Iran nuclear talks may be extended as U.S. sees 'big gaps'

By John Irish and Fredrik Dahl

VIENNA (Reuters) - World powers and Iran struggled on Saturday to overcome the differences preventing them from ending a 12-year standoff over Tehran's atomic ambitions, raising the prospect of another extension to the high-stakes talks.

U.S. Secretary of State John Kerry said "big gaps" remained with two days to go before a self-imposed Nov. 24 deadline for an accord, despite signs of some headway. A European source said the chance of a final deal by Monday was "very small".

The negotiations in Vienna between Tehran and six world powers - the United States, Britain, France, Germany, Russia and China - are intended to remove at least one source of potential conflict from the Middle East and its growing turmoil.

Diplomats said a framework accord was still possible, but that weeks or months would then be needed to agree on the all-important details of how it would be implemented.

They said continuing the negotiations - which have dragged on for more than a year, accompanied by a partial easing of sanctions - was preferable to letting them collapse and risking renewed tension. However, some said an extension could push the talks into a never-ending cycle of rollovers with few prospects of a final deal.

Despite the differences, a senior U.S. State Department official said: "We are continuing to take steps forward."

"The focus of discussions remains on an agreement, but we are discussing both internally and with our partners a range of options for the best path forward," the official added, without elaborating on whether these included a possible extension.

The European source said there had been "no significant" progress on the main stumbling blocks - Iran's uranium enrichment capacity and the lifting of the sanctions imposed on Iran over its nuclear programme.

"The chances of reaching a deal in the next 48 hours are very small," the source said. "Our feeling is that they (Iran's negotiators) don't have a lot of flexibility."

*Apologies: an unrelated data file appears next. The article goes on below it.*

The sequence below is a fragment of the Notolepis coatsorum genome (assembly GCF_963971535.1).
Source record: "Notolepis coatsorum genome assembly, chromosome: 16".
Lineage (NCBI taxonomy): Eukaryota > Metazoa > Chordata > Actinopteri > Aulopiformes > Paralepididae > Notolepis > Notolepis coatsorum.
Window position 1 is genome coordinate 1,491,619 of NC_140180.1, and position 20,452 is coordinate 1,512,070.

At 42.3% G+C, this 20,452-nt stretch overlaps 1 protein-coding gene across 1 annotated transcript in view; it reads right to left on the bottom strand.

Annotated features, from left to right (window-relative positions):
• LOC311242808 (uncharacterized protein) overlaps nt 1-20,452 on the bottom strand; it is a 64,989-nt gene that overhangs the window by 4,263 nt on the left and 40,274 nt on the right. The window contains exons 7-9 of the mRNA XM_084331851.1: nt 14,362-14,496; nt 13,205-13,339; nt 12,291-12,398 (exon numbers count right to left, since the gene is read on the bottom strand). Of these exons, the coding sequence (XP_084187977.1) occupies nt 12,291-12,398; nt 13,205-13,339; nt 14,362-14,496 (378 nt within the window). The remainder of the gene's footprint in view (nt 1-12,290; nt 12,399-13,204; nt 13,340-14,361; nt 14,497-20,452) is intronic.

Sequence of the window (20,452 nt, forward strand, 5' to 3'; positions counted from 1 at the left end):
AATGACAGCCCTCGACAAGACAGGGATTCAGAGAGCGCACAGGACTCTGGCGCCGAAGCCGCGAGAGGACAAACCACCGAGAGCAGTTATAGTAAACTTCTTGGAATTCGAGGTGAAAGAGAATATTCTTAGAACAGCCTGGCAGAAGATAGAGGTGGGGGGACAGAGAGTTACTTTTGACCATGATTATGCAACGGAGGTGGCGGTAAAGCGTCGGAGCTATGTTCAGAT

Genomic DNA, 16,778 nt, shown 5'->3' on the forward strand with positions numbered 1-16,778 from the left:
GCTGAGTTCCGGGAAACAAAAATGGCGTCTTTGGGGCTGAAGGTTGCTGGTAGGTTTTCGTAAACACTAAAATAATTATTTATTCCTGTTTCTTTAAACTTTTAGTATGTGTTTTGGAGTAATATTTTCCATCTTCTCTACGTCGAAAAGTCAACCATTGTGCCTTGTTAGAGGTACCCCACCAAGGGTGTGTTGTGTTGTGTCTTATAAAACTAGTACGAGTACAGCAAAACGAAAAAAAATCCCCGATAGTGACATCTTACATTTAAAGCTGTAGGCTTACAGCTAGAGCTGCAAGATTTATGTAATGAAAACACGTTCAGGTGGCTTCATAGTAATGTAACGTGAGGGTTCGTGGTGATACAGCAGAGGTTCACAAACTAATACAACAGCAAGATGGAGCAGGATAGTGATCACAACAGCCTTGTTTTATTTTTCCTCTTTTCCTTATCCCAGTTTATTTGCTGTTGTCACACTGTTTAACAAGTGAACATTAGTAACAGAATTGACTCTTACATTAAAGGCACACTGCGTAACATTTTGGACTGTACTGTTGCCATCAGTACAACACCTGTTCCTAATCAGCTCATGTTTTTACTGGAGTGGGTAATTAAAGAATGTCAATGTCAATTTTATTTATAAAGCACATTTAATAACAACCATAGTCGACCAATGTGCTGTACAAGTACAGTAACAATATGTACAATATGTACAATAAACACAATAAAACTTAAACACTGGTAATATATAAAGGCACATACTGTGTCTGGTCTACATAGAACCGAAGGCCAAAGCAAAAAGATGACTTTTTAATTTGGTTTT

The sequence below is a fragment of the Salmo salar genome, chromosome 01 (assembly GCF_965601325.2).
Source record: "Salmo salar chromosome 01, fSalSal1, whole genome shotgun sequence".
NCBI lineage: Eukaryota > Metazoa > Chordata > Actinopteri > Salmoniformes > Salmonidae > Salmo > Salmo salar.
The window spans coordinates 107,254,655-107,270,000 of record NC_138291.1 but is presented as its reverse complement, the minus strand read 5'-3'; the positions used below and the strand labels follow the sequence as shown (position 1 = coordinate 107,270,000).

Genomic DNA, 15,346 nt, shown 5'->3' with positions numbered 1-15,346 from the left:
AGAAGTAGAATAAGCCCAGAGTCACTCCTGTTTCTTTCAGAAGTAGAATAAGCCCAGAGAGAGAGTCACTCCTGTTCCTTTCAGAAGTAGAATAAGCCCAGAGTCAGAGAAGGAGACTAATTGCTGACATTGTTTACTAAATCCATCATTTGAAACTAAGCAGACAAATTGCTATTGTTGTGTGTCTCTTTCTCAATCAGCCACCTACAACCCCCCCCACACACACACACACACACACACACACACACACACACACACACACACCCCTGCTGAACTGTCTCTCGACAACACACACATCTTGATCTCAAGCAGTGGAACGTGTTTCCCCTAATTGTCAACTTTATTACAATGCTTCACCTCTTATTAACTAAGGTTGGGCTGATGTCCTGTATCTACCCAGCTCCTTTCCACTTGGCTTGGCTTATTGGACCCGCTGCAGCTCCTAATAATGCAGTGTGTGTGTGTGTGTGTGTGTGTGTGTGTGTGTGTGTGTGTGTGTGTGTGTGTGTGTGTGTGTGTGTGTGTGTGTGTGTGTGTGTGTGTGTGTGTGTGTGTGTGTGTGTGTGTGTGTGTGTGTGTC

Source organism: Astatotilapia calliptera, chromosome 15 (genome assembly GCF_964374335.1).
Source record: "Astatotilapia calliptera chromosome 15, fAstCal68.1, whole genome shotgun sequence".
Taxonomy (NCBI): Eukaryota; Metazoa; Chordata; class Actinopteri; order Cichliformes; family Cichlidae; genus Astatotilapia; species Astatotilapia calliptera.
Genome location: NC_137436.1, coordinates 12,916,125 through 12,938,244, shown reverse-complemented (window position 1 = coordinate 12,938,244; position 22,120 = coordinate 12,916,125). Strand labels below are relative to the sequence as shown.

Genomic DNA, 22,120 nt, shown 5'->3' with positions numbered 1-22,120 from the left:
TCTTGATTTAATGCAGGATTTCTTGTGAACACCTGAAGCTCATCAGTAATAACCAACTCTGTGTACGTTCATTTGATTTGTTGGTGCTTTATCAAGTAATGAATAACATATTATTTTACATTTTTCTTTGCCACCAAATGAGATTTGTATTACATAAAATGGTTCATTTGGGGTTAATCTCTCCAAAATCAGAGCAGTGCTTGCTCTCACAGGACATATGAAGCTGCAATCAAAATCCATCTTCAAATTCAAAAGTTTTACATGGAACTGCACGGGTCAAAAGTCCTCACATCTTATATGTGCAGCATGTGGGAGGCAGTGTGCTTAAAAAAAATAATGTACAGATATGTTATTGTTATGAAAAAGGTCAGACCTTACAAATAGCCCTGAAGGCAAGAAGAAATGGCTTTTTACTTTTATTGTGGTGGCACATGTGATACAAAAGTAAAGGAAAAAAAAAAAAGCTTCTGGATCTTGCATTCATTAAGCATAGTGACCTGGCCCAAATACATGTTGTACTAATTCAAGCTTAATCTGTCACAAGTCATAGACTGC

On Friday, diplomatic sources had said Kerry and Iranian Foreign Minister Mohammad Javad Zarif were discussing new ideas to unblock the negotiations.


Kerry, Zarif and European Union envoy Catherine Ashton met again on Saturday.

"We hope we're making careful progress," Kerry said before a meeting with German Foreign Minister Frank-Walter Steinmeier. "But we have big gaps. We still have some serious gaps, which we're working to close."

Diplomats said the foreign ministers of France, Russia and China might join the talks on Sunday for what could be a final push to clinch some sort of agreement.

Iran rejects Western allegations that it has sought to develop an atom bomb capability, something that Iran's enemy Israel regards as an existential threat, and says the programme is purely peaceful.

Western officials say Iran is refusing to countenance curbing uranium enrichment, an activity that can have both civilian and military uses.

Another stumbling block is sanctions, which Iran wants ended swiftly and not, as the West wants, suspended and then scrapped progressively as Iran fulfils the terms of a final deal.

Earlier on Saturday, Kerry held a conference call with the foreign ministers of the United Arab Emirates, Kuwait, Qatar and Bahrain, and separate calls with the foreign ministers of Turkey and Canada, a senior U.S. State Department official said.

He also spoke with Israeli Prime Minister Benjamin Netanyahu, who has repeatedly voiced his scepticism about any rapprochement with Iran. Tehran says it is Israel's unacknowledged nuclear arsenal that threatens regional peace and stability.

(Additional reporting by Louis Charbonneau, Parisa Hafezi and Jonathan Allen; Editing by Raissa Kasolowsky)